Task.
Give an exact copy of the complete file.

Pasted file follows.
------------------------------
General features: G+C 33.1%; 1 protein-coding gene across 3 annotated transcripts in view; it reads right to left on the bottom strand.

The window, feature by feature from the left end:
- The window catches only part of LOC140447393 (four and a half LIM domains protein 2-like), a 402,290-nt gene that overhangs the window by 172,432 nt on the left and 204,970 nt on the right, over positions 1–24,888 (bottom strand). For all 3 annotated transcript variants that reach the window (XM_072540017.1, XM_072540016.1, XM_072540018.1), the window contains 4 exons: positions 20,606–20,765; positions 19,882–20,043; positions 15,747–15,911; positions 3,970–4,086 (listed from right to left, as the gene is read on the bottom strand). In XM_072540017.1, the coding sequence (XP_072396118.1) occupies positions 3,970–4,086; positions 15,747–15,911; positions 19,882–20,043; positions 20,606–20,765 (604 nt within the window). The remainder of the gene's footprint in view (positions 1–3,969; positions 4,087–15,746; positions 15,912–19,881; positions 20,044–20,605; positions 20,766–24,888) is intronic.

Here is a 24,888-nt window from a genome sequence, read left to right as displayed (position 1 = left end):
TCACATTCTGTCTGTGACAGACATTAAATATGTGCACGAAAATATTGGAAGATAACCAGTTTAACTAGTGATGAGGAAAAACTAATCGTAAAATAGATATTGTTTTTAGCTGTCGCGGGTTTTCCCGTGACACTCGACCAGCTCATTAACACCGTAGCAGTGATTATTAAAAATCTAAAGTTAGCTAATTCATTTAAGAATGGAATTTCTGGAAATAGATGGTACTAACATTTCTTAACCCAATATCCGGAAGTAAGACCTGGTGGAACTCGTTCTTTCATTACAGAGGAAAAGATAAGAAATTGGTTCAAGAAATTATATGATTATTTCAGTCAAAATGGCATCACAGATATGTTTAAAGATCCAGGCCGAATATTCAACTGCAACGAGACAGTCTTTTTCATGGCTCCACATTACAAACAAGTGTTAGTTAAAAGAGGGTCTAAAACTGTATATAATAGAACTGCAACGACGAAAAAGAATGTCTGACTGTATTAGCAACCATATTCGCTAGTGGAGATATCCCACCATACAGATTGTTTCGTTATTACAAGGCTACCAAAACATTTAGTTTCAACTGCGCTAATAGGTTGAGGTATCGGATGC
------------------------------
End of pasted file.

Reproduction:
General features: G+C 33.1%; 1 protein-coding gene across 3 annotated transcripts in view; it reads right to left on the bottom strand.

The window, feature by feature from the left end:
- The window catches only part of LOC140447393 (four and a half LIM domains protein 2-like), a 402,290-nt gene that overhangs the window by 172,432 nt on the left and 204,970 nt on the right, over positions 1–24,888 (bottom strand). For all 3 annotated transcript variants that reach the window (XM_072540017.1, XM_072540016.1, XM_072540018.1), the window contains 4 exons: positions 20,606–20,765; positions 19,882–20,043; positions 15,747–15,911; positions 3,970–4,086 (listed from right to left, as the gene is read on the bottom strand). In XM_072540017.1, the coding sequence (XP_072396118.1) occupies positions 3,970–4,086; positions 15,747–15,911; positions 19,882–20,043; positions 20,606–20,765 (604 nt within the window). The remainder of the gene's footprint in view (positions 1–3,969; positions 4,087–15,746; positions 15,912–19,881; positions 20,044–20,605; positions 20,766–24,888) is intronic.

Here is a 24,888-nt window from a genome sequence, read left to right as displayed (position 1 = left end):
TCACATTCTGTCTGTGACAGACATTAAATATGTGCACGAAAATATTGGAAGATAACCAGTTTAACTAGTGATGAGGAAAAACTAATCGTAAAATAGATATTGTTTTTAGCTGTCGCGGGTTTTCCCGTGACACTCGACCAGCTCATTAACACCGTAGCAGTGATTATTAAAAATCTAAAGTTAGCTAATTCATTTAAGAATGGAATTTCTGGAAATAGATGGTACTAACATTTCTTAACCCAATATCCGGAAGTAAGACCTGGTGGAACTCGTTCTTTCATTACAGAGGAAAAGATAAGAAATTGGTTCAAGAAATTATATGATTATTTCAGTCAAAATGGCATCACAGATATGTTTAAAGATCCAGGCCGAATATTCAACTGCAACGAGACAGTCTTTTTCATGGCTCCACATTACAAACAAGTGTTAGTTAAAAGAGGGTCTAAAACTGTATATAATAGAACTGCAACGACGAAAAAGAATGTCTGACTGTATTAGCAACCATATTCGCTAGTGGAGATATCCCACCATACAGATTGTTTCGTTATTACAAGGCTACCAAAACATTTAGTTTCAACTGCGCTAATAGGTTGAGGTATCGGATGC